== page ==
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    Dating a carpenter taught me my career is not my identity. He doesn’t worry about getting laid off and just focuses on the next job.

    Nia Springer-Norris and her partner work in different industries and learn from each other.

    Courtesy Nia Springer-Norris

    I’m a journalist and consultant, and my partner is a carpenter.He changed my perspective on work and taught me my career isn’t my identity.Watching his cycle of layoffs made it bearable when I lost my job.

    I met Tom at a bonfire hosted by a friend of mine. That night, he sent me a message, and the conversation hasn’t ended nearly four years later. We became an item when I separated from my now-deceased ex-husband.

    When Tom said he was a carpenter, I thought of artisan furniture in quaint New England shops. The reality was that he worked in concrete and did hard, manual labor that ruined his knees and led to arthritis in his mid-40s.

    I had just started my writing career when Tom and I met

    My family likes to say we’re a union family — my great-grandmother Maida was a dressmaker whose organizing career took her to Africa, England, and Turkey to advocate for labor rights. Now, we are rather white-collar. My granddad — Maida’s son — was an attorney and my grandmother led a foundation. I went to private schools and toured the country performing slam poetry with my mother.

    I spent my 20s hopping around the country before having kids in my 30s. This delayed my career. In my mid-30s, I began writing and returned to school. My writing career had just begun when Tom and I became acquainted.

    We worked in entirely different industries

    The first time he told me he’d been laid off, I told him I was sorry. He wasn’t. He told me all jobs in the trades end eventually, and layoff is an inevitable part of the process. This was new to me — most jobs, I’ve worked a few years until I quit.

    As I finished undergrad, became a serious journalist, and began my master’s degree, the only thing changing in his world was the addition of me and my children. His work remained the same. A job. A layoff. Another job.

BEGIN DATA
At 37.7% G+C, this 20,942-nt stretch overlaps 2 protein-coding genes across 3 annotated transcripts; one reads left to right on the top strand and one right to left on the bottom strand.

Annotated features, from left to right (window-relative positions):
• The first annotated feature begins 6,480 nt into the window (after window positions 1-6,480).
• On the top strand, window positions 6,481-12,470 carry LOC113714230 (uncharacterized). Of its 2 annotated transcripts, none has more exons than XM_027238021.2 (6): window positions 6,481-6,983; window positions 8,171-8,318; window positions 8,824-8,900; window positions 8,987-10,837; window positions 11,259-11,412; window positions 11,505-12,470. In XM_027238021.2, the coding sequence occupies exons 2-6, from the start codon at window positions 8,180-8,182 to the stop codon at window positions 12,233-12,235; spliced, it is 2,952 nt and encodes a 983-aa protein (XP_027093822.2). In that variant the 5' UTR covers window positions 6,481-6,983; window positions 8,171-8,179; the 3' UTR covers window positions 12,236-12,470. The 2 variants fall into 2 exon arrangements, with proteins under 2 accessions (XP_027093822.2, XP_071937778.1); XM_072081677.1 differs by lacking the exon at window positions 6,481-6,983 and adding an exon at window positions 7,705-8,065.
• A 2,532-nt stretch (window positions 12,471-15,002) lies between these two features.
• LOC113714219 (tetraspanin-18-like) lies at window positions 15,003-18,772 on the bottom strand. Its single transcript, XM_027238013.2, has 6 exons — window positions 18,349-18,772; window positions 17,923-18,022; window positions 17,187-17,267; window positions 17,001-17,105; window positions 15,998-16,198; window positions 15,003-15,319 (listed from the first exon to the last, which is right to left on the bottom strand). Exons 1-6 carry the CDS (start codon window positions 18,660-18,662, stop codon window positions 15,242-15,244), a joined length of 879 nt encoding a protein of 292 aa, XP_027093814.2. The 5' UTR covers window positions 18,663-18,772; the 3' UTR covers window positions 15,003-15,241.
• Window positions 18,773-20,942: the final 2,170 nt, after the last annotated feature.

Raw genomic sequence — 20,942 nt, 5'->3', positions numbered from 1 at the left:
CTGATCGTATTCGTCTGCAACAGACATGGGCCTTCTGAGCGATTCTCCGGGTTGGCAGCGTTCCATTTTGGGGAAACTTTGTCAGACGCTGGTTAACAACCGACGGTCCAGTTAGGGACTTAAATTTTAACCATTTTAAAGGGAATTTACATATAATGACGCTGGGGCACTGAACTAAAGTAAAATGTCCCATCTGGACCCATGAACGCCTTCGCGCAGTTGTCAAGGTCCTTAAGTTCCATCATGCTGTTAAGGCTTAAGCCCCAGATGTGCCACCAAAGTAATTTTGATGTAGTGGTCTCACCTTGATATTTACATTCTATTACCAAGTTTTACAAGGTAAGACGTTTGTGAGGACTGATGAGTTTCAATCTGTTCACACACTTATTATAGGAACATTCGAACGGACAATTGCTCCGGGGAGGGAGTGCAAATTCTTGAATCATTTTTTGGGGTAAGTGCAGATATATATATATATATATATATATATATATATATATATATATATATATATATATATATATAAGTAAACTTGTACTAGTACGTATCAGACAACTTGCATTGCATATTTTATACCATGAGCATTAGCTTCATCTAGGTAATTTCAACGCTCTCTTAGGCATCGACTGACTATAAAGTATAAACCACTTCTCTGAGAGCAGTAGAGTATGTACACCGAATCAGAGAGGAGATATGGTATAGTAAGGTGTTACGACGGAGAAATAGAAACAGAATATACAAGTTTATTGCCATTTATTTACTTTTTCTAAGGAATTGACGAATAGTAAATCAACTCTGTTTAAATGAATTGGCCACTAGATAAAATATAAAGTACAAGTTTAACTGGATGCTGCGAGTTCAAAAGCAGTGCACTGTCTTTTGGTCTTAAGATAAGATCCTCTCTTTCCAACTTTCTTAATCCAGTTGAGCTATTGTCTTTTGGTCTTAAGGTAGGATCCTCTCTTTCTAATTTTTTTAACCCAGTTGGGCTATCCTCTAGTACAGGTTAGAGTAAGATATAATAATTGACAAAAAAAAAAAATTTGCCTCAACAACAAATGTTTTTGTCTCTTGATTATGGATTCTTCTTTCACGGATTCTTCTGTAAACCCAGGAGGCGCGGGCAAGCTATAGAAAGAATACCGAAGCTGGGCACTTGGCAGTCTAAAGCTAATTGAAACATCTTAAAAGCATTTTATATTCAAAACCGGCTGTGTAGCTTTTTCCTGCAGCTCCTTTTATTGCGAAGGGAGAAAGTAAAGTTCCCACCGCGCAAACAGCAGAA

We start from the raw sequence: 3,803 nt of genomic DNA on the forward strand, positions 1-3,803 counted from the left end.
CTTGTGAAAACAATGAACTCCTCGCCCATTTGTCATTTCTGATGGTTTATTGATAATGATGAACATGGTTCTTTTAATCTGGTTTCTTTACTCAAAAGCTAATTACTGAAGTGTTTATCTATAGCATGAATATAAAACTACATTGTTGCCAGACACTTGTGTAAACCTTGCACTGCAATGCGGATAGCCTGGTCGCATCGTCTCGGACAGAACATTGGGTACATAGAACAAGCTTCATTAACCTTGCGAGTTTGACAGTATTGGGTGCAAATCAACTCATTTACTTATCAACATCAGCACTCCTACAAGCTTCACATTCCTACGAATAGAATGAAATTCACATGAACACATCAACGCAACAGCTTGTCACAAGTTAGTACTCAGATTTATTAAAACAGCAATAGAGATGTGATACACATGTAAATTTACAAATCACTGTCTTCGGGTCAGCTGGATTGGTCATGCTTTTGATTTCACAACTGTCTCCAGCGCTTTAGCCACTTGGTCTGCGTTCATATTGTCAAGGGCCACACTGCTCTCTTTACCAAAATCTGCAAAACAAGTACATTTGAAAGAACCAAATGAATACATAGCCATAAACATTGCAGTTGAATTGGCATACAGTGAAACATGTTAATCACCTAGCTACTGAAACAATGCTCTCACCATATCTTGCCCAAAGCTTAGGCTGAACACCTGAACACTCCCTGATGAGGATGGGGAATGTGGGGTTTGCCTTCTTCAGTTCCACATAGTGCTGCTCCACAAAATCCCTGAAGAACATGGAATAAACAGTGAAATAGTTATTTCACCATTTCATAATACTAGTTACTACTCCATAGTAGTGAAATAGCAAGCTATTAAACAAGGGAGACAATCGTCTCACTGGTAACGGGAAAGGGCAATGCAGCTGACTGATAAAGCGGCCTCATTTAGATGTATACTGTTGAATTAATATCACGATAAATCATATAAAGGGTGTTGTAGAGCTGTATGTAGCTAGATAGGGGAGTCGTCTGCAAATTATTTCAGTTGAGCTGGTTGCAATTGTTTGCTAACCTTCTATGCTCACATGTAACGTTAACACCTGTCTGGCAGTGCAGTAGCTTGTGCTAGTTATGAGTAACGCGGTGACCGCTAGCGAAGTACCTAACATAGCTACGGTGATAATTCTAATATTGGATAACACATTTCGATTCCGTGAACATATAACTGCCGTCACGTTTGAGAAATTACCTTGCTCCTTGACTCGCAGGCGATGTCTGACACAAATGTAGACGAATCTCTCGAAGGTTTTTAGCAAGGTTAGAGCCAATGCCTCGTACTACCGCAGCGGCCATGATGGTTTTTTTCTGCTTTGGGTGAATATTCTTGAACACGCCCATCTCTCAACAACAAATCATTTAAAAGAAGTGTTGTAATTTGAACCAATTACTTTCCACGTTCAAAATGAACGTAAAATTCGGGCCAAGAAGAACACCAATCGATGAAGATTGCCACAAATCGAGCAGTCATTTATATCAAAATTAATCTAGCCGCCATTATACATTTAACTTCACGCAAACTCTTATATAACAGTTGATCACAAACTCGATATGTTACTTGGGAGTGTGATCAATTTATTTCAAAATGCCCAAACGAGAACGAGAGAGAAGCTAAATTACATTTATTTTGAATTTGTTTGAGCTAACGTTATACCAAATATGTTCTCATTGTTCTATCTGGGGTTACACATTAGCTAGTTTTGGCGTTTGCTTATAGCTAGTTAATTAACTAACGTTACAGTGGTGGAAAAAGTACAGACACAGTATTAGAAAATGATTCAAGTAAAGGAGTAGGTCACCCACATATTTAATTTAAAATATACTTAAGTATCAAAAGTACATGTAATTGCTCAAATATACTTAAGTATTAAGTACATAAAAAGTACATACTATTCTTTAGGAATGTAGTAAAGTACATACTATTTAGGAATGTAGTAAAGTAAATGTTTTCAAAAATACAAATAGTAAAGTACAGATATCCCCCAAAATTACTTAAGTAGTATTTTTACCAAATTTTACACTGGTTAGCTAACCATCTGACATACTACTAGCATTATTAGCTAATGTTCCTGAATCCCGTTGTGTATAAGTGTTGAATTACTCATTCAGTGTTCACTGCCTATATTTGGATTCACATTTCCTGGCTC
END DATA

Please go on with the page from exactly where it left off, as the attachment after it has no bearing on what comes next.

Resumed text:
I was doing all new things: teaching public speaking to college freshmen, interviewing authors, learning about artificial intelligence for my thesis.

    Before my last semester of graduate school, I accepted a senior leadership job at a nonprofit. When my position was eliminated due to a funding cut six months after I started, watching his cycle of layoffs made mine bearable.

    He often says, “I came here looking for a job, and I’ll leave here looking for a job.” I tried to keep that attitude and stay optimistic. I put my head down and pitched editors and I made enough money that I was kicked off unemployment before my second check.

    That summer, I took a part-time consulting job and focused on my journalism career. I wrote my first cover story, and developed ongoing relationships with editors that have kept the money consistent.

    Nia Springer-Norris is a journalist and her partner is a carpenter.

    Courtesy Nia Springer-Norris

    We’ve learned from each other

    As my career blooms, Tom’s is winding down. He is set to retire with a full pension by 50 and he would like to do something else — perhaps continue his education or open a deli — when he is done.

    Construction is slow and he has been off for six months. But he takes good care of our home and loves my children like his own. He would like to find another job doing furniture assembly, which is easier on the body than concrete — but the offices he put together last year are empty because none of us “office folk” want to return in person.

    He’s taught me that my career is not my identity. Jobs are just jobs, and I put most of my energy into my writing. He says that I’ve taught him to look forward to retirement and a chance to do work that is more meaningful — and possibly even slightly enjoyable.

    We’ve made each other more entrepreneurial. And I know I wouldn’t want to do it with anyone else.

    Read the original article on Business Insider

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